Continued from Wednesday....
Monday was a terrible day for Tom. He woke up late, and then managed to spill a glass of water all over himself just after he'd got into his school uniform. His mum had to find him another shirt to wear. The only one she could find was slightly too small, and the sleeve buttons wouldn't do up.
Then Tom couldn't find his keys, no matter how hard he looked. He finally found them underneath his shoes, of all places, but it had taken so long that he managed to be terribly late for school.
School was no better. Nobody would let him forget the time he called Mr Griffin "Dad". Today someone had stuck a post-it note on his locker that read "I LOVE DAD!" in big red letters. He scrunched it up and threw it away, but he heard people giggling about it as he walked through the corridor.
The next thing that happened was that Tom realised he had forgotten his packed lunch, and he only had 15p on him, since the rest of his money had fallen through a hole in his trouser pocket.
Then he got the results back from his spelling test in fifth lesson. He'd got a D. The teacher offered to talk him through the results, but Tom made some excuse about having to be somewhere else very urgently. He left as quickly as possible.
The final lesson was music, which is usually good fun, but today the teacher was off sick, and the substitute teacher was a woman with weirdly hairy arms, who talked so slowly that you felt like you were being forced to sleep. The last lesson dragged on forever.
When the final bell went for home time, Tom felt that it had been One Of The Worst Days Ever, and that it couldn't possibly get any worse.
How wrong he was.
The Spitting Kids were waiting for him on the corner as he walked home from school. As ever, all dressed in white, baseball caps all pulled down over their eyes, they were swearing and spitting and shouting at people on the street corner.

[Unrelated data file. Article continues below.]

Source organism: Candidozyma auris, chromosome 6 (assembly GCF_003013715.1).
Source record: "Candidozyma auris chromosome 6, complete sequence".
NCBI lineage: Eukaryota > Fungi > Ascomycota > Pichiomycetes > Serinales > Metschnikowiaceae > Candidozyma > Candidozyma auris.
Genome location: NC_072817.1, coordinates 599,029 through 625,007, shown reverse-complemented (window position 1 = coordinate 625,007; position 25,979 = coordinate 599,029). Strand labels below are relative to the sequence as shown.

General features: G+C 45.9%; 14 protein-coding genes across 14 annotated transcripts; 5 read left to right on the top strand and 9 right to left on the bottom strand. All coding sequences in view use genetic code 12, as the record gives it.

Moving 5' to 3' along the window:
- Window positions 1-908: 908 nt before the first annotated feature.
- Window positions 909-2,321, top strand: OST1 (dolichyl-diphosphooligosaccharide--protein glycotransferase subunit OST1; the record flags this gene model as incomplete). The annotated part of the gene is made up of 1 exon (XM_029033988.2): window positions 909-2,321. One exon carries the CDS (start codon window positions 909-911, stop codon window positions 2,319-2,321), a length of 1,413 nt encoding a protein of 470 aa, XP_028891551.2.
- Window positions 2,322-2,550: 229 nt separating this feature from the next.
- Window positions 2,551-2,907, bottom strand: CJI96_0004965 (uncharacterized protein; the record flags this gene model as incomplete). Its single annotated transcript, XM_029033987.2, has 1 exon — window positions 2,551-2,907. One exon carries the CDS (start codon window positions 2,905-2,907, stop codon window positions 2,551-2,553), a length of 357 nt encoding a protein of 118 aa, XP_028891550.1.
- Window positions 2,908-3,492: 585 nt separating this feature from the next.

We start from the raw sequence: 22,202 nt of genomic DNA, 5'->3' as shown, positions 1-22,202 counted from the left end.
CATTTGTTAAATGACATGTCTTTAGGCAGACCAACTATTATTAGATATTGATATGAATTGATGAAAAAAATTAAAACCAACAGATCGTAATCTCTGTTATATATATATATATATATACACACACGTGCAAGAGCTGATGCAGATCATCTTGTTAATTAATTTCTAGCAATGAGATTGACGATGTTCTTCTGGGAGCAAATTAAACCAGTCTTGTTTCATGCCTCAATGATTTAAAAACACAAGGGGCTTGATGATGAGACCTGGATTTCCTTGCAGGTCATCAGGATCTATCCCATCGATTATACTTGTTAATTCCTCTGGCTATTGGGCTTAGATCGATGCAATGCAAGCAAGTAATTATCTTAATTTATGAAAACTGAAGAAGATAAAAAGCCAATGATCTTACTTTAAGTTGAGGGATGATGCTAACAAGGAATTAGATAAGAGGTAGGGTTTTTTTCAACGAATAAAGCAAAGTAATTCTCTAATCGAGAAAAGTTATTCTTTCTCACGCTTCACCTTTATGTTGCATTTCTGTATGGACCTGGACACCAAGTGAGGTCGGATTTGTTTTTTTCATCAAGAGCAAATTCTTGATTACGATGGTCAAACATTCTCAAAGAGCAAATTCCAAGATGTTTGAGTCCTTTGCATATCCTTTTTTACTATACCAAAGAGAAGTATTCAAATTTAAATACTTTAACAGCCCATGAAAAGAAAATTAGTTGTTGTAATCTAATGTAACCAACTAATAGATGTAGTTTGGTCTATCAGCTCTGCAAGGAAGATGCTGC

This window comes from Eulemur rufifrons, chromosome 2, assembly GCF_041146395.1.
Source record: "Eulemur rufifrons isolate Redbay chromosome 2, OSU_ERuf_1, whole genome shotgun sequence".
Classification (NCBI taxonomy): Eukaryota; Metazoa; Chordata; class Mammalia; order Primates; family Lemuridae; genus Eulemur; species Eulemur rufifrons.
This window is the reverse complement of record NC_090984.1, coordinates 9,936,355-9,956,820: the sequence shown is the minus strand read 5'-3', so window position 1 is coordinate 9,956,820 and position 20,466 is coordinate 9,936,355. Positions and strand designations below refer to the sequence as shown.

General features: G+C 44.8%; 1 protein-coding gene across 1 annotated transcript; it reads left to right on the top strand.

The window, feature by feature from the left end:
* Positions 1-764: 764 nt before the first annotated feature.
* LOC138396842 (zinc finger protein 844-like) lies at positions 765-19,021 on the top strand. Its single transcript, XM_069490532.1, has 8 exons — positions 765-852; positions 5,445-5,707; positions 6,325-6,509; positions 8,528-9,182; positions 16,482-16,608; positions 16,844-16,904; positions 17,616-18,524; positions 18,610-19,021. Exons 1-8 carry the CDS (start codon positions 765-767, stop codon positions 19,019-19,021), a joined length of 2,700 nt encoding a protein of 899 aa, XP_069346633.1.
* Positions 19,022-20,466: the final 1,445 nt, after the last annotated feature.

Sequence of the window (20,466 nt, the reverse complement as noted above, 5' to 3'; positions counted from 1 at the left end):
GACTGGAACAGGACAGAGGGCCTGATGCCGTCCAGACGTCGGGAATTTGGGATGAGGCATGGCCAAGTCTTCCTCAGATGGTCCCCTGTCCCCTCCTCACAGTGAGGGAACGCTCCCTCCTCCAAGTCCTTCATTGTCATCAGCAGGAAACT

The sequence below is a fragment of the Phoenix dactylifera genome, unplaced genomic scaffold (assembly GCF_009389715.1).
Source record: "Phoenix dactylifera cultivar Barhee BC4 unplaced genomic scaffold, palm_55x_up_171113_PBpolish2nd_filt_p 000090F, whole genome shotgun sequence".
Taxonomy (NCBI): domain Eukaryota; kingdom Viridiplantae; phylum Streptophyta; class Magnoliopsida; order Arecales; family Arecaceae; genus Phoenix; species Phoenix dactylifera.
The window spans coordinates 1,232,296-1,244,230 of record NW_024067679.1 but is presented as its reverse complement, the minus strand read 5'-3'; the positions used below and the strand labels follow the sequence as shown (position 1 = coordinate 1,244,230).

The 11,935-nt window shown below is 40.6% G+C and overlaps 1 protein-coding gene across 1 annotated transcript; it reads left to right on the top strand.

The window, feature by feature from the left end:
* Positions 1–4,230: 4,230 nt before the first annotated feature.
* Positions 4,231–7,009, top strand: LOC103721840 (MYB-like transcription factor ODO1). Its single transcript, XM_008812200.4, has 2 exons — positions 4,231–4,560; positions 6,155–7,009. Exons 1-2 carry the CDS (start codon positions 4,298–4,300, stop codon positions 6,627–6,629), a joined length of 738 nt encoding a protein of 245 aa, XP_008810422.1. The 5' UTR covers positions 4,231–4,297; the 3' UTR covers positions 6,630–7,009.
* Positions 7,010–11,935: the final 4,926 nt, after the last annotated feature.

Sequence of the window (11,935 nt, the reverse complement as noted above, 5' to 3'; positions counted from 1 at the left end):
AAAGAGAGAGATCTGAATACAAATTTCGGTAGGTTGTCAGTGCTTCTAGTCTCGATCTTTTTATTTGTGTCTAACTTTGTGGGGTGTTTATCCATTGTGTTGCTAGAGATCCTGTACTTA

Tom's heart sank, and he looked down at the floor, desperate to avoid them. Big Ben and Little Ben were there, the two worst bullies in the whole wide world, both smoking and spitting in equal turns.
Every day, different angry people gathered around the two Bens, all wearing baseball caps and angry faces, a choir of spitting and swearing and rage. Head down, head down, keep on walking Tom. They might not see you, he thought to himself.
"Oi, Freak Boy!" yelled Little Ben, and Tom's heart lurched. The Spitting Kids walked out to block off the pavement, and there was no way past them. Tom felt his hands beginning to shake, and he thrust them deep into his pockets so they wouldn't notice. "Got any money to give us, Freak Boy?"
Tom had no idea why they called him Freak Boy, since he wasn't very freakish, but it was a name they had given to him a long time ago and it had never gone away. Tom still had his 15p in his pocket, but today had been such a terrible day, such a long and miserable day, that he was too annoyed to give it to them, too angry that they spoke to him this way. This anger bubbled inside Tom, but he was as shocked as anyone else when he actually spoke back.
"Leave me alone, you ugly rat face!" said Tom, the words spilling out of his mouth before he had time to think. The Spitting Kids gasped, and Tom began to desperately wish he hadn't said a thing. The path was blocked off, and he couldn't get past them.
Big Ben leant down, and picked up a broken bottle off the ground. Tom's heart began to pound frantically, and his legs started to feel wobbly. Tears pricked at his eyes.
Grey Arthur, who had followed Tom around all day in a sad mood, trying to work out if they were really friends or not, was stood next to Tom, not that Tom knew it. Grey Arthur was screaming at Tom, not that Tom could hear it, screaming so hard that he felt the words were pounding themselves into the air.
"RUN!" screamed Grey Arthur. "Run Tom! RUN!" Tom was frozen, feet stuck heavily to the ground with fear, and even if he could have heard Grey Arthur shouting in his ear, chances are he wouldn't be able to do anything anyway. His heart hammered in his chest, his tongue clung dryly to the inside of his mouth, and his legs were heavier than concrete.